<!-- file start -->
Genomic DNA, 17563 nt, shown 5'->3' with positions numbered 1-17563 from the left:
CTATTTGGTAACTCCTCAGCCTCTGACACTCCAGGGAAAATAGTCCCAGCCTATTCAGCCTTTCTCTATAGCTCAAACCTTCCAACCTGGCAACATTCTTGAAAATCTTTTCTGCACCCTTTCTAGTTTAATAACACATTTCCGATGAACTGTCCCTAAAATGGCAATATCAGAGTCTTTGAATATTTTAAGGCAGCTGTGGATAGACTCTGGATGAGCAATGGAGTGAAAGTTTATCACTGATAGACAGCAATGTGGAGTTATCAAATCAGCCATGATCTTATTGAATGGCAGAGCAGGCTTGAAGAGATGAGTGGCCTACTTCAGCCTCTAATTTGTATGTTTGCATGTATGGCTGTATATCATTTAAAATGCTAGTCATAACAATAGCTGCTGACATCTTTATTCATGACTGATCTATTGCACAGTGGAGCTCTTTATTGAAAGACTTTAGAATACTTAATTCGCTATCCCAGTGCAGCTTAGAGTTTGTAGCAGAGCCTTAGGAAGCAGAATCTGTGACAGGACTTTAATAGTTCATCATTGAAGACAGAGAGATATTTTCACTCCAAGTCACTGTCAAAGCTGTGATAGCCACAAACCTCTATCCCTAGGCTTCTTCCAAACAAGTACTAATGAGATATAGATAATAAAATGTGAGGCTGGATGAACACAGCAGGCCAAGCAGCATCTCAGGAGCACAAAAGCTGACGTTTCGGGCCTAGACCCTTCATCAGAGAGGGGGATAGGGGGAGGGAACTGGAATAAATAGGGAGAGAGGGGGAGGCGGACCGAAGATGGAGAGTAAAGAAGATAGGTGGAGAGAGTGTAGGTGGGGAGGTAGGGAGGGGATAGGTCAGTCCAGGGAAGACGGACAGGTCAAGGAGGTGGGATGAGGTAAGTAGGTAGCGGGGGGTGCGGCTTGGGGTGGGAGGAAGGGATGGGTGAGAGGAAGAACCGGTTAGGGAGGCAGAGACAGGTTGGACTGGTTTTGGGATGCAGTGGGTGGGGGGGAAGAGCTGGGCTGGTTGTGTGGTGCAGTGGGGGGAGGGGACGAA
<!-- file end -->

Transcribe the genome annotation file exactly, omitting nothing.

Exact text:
Genomic DNA, 17563 nt, shown 5'->3' with positions numbered 1-17563 from the left:
CTATTTGGTAACTCCTCAGCCTCTGACACTCCAGGGAAAATAGTCCCAGCCTATTCAGCCTTTCTCTATAGCTCAAACCTTCCAACCTGGCAACATTCTTGAAAATCTTTTCTGCACCCTTTCTAGTTTAATAACACATTTCCGATGAACTGTCCCTAAAATGGCAATATCAGAGTCTTTGAATATTTTAAGGCAGCTGTGGATAGACTCTGGATGAGCAATGGAGTGAAAGTTTATCACTGATAGACAGCAATGTGGAGTTATCAAATCAGCCATGATCTTATTGAATGGCAGAGCAGGCTTGAAGAGATGAGTGGCCTACTTCAGCCTCTAATTTGTATGTTTGCATGTATGGCTGTATATCATTTAAAATGCTAGTCATAACAATAGCTGCTGACATCTTTATTCATGACTGATCTATTGCACAGTGGAGCTCTTTATTGAAAGACTTTAGAATACTTAATTCGCTATCCCAGTGCAGCTTAGAGTTTGTAGCAGAGCCTTAGGAAGCAGAATCTGTGACAGGACTTTAATAGTTCATCATTGAAGACAGAGAGATATTTTCACTCCAAGTCACTGTCAAAGCTGTGATAGCCACAAACCTCTATCCCTAGGCTTCTTCCAAACAAGTACTAATGAGATATAGATAATAAAATGTGAGGCTGGATGAACACAGCAGGCCAAGCAGCATCTCAGGAGCACAAAAGCTGACGTTTCGGGCCTAGACCCTTCATCAGAGAGGGGGATAGGGGGAGGGAACTGGAATAAATAGGGAGAGAGGGGGAGGCGGACCGAAGATGGAGAGTAAAGAAGATAGGTGGAGAGAGTGTAGGTGGGGAGGTAGGGAGGGGATAGGTCAGTCCAGGGAAGACGGACAGGTCAAGGAGGTGGGATGAGGTAAGTAGGTAGCGGGGGGTGCGGCTTGGGGTGGGAGGAAGGGATGGGTGAGAGGAAGAACCGGTTAGGGAGGCAGAGACAGGTTGGACTGGTTTTGGGATGCAGTGGGTGGGGGGGAAGAGCTGGGCTGGTTGTGTGGTGCAGTGGGGGGAGGGGACGAA